1) The reserve balances used to purchase the bonds were already on account at the RBA. They already existed and were already listed as a liability on the RBA balance sheet (this is public information on the RBA website). Since the RBA is just a branch of government, this means that when people buy bonds it is not like borrowing at all, it is like having a term deposit at your private bank. When you deposit $1000 at ING the balance sheet changes: their $1000 liability is your $1000 asset. If you move that $1000 into a term deposit, did they borrow $1000 from you? No, the balance sheet doesn’t show an increase in bank liability by $1000, their balance sheet liability increases by the amount of Interest they will pay you at maturity.

2) Almost all transactions in our economy occur in the private banking system. The only constraint on private banking are what’s called liquidity ratios: how much in government financial assets do banks need to hold in order to issue a certain amount in loans. In this context, reserve balances and government bonds are identical. Both can be used to satisfy bank liquidity ratios. So from the perspective of total spending in the economy, there is literally no difference between issuing bonds “out of thin air” and issuing reserve balances “out of thin air”, that is to say, the economic effects of what neoliberal economists call printing and what they call borrowing are identical…

Well, almost, ironically because the government typically pays higher interest on bonds than on reserves what neoliberal economists refer to as borrowing is actually slightly more inflationary than what they call printing.

The belief is that by having this absurd system the private bond market exerts discipline over government spending which, if it were a purely political process would result in pork-barreling. In other words, private citizens who have the most money already should be the ones to dictate how a democratically elected government should allocate resources for the social good.

As well as being utterly repulsive ideologically this is also completely false because the bid to cover ratios for every single bond auction (also public on the AOFM website ) show that demand for bonds exceeds supply by 2.5-4x.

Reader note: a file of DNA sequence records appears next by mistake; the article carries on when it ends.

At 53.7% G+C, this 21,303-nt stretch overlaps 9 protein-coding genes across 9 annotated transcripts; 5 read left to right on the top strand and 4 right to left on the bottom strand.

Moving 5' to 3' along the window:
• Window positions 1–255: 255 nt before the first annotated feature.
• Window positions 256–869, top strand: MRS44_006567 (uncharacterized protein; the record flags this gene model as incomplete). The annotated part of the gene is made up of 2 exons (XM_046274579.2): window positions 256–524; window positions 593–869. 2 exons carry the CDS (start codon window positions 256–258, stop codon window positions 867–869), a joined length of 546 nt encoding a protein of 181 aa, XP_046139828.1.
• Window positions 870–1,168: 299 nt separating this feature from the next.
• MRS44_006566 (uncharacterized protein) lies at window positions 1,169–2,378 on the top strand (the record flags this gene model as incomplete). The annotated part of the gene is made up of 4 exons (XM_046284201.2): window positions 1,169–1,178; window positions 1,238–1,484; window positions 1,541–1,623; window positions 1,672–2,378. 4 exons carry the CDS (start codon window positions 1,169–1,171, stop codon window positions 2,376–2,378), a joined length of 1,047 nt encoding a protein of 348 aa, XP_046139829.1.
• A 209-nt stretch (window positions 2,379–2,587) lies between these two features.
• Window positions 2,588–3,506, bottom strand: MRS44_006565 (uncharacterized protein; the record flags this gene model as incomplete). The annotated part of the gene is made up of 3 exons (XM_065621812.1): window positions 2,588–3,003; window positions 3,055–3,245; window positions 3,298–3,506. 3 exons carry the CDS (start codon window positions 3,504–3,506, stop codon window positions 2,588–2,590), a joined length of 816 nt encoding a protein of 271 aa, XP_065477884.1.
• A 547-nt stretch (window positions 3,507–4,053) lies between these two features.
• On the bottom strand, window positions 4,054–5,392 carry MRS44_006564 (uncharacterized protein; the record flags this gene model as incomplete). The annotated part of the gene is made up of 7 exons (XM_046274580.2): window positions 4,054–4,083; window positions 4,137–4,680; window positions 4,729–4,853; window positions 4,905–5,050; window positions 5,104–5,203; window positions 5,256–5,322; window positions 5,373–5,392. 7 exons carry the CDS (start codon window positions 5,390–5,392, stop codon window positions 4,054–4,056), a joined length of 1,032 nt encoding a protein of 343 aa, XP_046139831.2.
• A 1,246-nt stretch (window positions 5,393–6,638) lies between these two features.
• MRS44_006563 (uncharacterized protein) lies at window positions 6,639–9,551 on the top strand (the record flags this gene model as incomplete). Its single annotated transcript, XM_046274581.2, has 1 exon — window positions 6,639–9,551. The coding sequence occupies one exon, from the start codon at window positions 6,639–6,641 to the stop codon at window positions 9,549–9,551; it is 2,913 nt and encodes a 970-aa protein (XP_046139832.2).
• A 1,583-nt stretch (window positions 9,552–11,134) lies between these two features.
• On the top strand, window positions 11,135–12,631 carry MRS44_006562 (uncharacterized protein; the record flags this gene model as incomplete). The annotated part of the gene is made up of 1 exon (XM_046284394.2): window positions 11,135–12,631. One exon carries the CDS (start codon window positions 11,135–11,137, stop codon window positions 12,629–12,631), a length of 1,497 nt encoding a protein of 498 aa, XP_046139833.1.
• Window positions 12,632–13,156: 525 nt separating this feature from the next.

The truth is that spending constraint is already legislated by the charter of budget honesty. So legal and political processes are perfectly capable of disciplining spending and do so already.

Toilet Paper, CoronaVirus and Housing Affordability

Image Credit: Starecat.com

An Analogy by Iain Dooley

The Toilet Paper crisis provides an excellent example of why unregulated free markets are inadequate to deal with the complexity of human life.

The *only* thing markets can do in order to resolve problems is allow prices to fluctuate. That’s it. There is only one response.

So when you have a relatively inexpensive item that is non-perishable that everyone needs, and allow a very small number of people to buy it all simultaneously the only thing a free market can do in order to resolve the problem of supply is to increase the price.

This will encourage the hoarders to sell some of their stock back into the market at a higher price than what they originally paid, rewarding their idiotic behaviour.

Substitute in toilet paper for housing and you have the basis for the housing affordability crisis worldwide.

The funny thing is that everyone clearly points to the TP crisis and says “See how dumb everyone is” and “I’d never pay above market for a roll of toilet paper I’d rather use a leaf”, but when it comes to housing, people seem to have championed the exact same behaviour as a savvy investment strategy.

During the TP crisis it seems obvious to everyone that “The government won’t just let the situation get worse, everyone needs toilet paper”, it seems obvious that it’s okay for Woolies to impose restrictions on transactions to ensure everyone gets their fair share.

Hell, I’d hazard a guess that people would even gladly accept “social toilet paper”, that is, the federal government having 12 rolls delivered to your house weekly in exchange for a TP tax.

Why is it such a giant leap for everyone to realise that the same is true for any market failure, most obviously housing?

(Just imagine how messed up  we’d all be if you could rent toilet paper!!)